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Cloud Security

Is Open Source More Secure? Maybe Not

In the debate over whether open source or proprietary software is inherently more secure, the winner is likely to be neither.

Open source is thought by many to have a leg up when it comes to identifying and patching bugs and vulnerabilities because it is constantly under scrutiny of a larger base of people. But one industry expert argues that unless those developers have a specific expertise in the security realm, the "extra eyes" may still miss things.

"There is often the assumption that open source is more secure because there are so many more people that can look at the code, look at the software and see if there is any vulnerabilities or bugs, but that assumption is only there if those people that are looking at that source code have the training and skills needed to be able to do so," says Stuart Scott, AWS content lead and trainer at Cloud Academy , which offers a broad range of training, testing and certifications on how to use a wide range of cloud services, including Amazon Web Services, for IT professionals.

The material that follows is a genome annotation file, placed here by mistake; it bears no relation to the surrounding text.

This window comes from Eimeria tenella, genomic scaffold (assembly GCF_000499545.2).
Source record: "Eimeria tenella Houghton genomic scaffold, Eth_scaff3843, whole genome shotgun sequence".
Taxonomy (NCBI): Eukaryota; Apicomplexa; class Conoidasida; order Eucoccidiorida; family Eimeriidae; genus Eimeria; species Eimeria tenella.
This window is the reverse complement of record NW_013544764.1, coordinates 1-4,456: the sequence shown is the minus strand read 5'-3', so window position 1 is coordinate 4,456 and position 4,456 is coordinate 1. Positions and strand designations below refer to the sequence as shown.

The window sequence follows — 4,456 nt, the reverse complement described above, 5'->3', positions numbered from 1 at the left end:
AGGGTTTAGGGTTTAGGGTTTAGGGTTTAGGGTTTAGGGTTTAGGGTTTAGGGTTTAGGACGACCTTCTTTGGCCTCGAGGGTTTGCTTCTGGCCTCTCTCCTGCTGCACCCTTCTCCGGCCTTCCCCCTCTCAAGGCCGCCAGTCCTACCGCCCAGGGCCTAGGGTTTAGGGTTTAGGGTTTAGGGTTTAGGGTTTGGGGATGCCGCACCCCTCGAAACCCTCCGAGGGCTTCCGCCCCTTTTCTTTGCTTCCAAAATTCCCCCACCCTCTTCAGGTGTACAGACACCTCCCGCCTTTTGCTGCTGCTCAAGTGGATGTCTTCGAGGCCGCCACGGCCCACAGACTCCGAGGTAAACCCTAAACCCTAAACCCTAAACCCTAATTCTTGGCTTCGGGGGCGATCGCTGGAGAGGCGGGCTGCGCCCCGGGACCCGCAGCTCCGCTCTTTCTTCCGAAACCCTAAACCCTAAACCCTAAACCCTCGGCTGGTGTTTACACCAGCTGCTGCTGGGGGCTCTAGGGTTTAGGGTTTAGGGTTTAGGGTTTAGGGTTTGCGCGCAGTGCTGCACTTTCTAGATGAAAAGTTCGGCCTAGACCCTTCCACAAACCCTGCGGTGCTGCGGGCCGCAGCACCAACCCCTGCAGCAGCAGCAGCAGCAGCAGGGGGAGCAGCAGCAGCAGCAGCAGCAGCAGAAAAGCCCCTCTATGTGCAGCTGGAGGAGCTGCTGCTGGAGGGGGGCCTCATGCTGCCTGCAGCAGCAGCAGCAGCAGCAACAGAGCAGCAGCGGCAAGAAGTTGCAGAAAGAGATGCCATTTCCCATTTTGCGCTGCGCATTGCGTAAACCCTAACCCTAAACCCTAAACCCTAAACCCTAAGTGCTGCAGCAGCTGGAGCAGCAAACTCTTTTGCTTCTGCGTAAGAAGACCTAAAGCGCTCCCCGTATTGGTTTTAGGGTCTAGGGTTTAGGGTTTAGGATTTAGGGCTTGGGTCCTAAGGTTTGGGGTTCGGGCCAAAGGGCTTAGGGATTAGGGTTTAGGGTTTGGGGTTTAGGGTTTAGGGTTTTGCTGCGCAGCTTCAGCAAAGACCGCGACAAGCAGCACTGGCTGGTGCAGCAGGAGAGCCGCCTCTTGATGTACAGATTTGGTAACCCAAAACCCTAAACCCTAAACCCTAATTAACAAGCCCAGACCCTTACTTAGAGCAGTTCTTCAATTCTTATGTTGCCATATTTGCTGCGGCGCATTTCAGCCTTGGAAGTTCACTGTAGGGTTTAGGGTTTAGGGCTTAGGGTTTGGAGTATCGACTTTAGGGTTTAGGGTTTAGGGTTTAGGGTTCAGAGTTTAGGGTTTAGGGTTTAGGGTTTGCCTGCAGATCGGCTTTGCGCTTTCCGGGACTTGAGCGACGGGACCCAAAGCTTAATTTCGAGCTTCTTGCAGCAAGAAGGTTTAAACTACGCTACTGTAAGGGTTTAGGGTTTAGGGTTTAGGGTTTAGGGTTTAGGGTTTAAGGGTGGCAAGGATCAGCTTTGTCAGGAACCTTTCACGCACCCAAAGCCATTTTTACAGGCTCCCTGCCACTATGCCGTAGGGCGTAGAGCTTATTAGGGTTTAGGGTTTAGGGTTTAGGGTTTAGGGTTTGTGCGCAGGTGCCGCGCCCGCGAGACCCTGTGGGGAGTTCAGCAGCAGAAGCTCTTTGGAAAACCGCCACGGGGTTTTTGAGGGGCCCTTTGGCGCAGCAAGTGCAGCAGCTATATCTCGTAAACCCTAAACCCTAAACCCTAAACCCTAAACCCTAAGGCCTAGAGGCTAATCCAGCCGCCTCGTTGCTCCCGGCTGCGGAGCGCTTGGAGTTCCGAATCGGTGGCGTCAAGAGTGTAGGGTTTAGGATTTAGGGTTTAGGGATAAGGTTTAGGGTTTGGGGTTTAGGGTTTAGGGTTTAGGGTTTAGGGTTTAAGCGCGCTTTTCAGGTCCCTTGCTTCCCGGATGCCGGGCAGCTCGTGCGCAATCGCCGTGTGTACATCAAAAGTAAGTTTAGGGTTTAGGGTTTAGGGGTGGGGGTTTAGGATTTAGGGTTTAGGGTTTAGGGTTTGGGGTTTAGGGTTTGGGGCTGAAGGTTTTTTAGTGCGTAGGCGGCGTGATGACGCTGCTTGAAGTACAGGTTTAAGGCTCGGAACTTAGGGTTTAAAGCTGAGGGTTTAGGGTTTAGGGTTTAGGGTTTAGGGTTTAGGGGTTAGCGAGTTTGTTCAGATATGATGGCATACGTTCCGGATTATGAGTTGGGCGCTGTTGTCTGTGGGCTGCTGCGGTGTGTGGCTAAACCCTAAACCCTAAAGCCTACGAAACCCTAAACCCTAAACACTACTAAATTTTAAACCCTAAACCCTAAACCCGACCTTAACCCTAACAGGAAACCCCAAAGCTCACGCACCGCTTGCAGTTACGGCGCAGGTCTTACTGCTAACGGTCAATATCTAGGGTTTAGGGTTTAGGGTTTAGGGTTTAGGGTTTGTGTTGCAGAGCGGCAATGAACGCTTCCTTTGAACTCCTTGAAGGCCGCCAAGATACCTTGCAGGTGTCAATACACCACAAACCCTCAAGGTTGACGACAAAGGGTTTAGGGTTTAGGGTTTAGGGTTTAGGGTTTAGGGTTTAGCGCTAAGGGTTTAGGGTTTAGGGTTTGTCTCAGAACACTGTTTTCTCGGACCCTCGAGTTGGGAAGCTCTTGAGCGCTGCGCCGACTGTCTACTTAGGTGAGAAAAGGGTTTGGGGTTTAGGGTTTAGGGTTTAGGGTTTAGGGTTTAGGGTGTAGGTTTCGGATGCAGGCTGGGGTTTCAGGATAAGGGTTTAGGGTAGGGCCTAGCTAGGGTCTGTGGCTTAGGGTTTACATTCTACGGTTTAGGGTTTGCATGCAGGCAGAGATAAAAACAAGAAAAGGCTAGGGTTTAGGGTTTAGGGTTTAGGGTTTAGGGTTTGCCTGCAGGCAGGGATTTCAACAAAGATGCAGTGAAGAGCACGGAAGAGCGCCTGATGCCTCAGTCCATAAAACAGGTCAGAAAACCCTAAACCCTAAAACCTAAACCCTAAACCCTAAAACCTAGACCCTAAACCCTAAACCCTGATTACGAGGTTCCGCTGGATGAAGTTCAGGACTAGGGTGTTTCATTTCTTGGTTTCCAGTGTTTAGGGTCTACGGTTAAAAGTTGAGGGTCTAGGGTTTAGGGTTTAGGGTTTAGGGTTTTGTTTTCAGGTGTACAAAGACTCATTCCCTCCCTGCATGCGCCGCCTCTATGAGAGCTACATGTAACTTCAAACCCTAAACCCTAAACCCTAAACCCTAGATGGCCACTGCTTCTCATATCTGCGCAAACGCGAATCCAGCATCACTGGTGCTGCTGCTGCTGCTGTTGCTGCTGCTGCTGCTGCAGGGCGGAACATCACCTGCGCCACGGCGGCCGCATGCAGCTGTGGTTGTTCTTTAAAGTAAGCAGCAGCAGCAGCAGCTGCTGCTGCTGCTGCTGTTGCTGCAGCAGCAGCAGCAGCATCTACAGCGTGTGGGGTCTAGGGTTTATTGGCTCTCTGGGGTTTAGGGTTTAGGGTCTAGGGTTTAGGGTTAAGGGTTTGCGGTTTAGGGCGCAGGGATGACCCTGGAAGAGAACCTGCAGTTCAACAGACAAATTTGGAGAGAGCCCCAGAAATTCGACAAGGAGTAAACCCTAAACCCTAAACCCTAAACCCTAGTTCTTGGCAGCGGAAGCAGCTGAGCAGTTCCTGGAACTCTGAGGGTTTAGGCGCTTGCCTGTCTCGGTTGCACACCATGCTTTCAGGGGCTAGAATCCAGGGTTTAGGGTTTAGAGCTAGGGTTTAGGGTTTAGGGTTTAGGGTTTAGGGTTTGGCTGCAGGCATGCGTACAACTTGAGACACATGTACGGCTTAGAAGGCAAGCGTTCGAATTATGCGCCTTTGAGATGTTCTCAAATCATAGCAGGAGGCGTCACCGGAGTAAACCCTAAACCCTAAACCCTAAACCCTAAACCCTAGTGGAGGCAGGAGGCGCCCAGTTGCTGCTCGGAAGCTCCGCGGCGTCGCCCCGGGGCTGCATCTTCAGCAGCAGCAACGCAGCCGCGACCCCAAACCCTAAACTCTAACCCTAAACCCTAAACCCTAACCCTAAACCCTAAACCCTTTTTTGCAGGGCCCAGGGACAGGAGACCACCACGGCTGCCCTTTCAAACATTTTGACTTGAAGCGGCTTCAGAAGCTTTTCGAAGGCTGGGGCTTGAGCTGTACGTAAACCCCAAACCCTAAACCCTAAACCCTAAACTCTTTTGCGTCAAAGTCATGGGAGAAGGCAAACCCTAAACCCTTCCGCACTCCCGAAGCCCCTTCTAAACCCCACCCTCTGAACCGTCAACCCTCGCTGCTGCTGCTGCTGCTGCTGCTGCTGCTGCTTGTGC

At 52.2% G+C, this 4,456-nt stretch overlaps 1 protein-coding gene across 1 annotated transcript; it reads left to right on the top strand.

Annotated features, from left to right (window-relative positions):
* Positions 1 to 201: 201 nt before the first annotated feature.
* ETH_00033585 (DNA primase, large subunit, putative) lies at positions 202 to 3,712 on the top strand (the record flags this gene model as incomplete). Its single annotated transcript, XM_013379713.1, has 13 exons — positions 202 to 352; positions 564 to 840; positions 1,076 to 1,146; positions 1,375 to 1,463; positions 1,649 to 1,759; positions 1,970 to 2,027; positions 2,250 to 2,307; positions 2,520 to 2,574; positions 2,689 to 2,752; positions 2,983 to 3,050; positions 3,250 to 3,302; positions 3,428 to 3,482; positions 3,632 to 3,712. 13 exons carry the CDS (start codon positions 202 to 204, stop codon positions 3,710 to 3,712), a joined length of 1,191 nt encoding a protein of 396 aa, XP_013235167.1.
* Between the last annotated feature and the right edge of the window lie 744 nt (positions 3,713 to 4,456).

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Scott maintains that some software developers might not be able to spot issues with open source code. He also points out the possibility of malicious actors invoking vulnerabilities with open source code.

"There are lots of people looking for bugs and vulnerability fixes, but there are also people looking to exploit that at the same time," he says.

You can read more about Scott's perspective on how enterprises should view open source code in the broader context of security in this report on our sister site, Security Now.

— Carol Wilson, Editor-at-Large, Light Reading

clarkede 8/22/2018 | 3:04:23 PM
Highly Topical Area AWS makes a very important observation. It would be good to see this topic covered in more depth with commentary coming from different constituencies of experts and users. Particularly with reference to open source being used in critical applications and infrastructures.
Michelle 8/22/2018 | 12:10:28 AM
ahh Interesting. I have been reading about the potential for better security, but wondered if it were actually true. It seems not.
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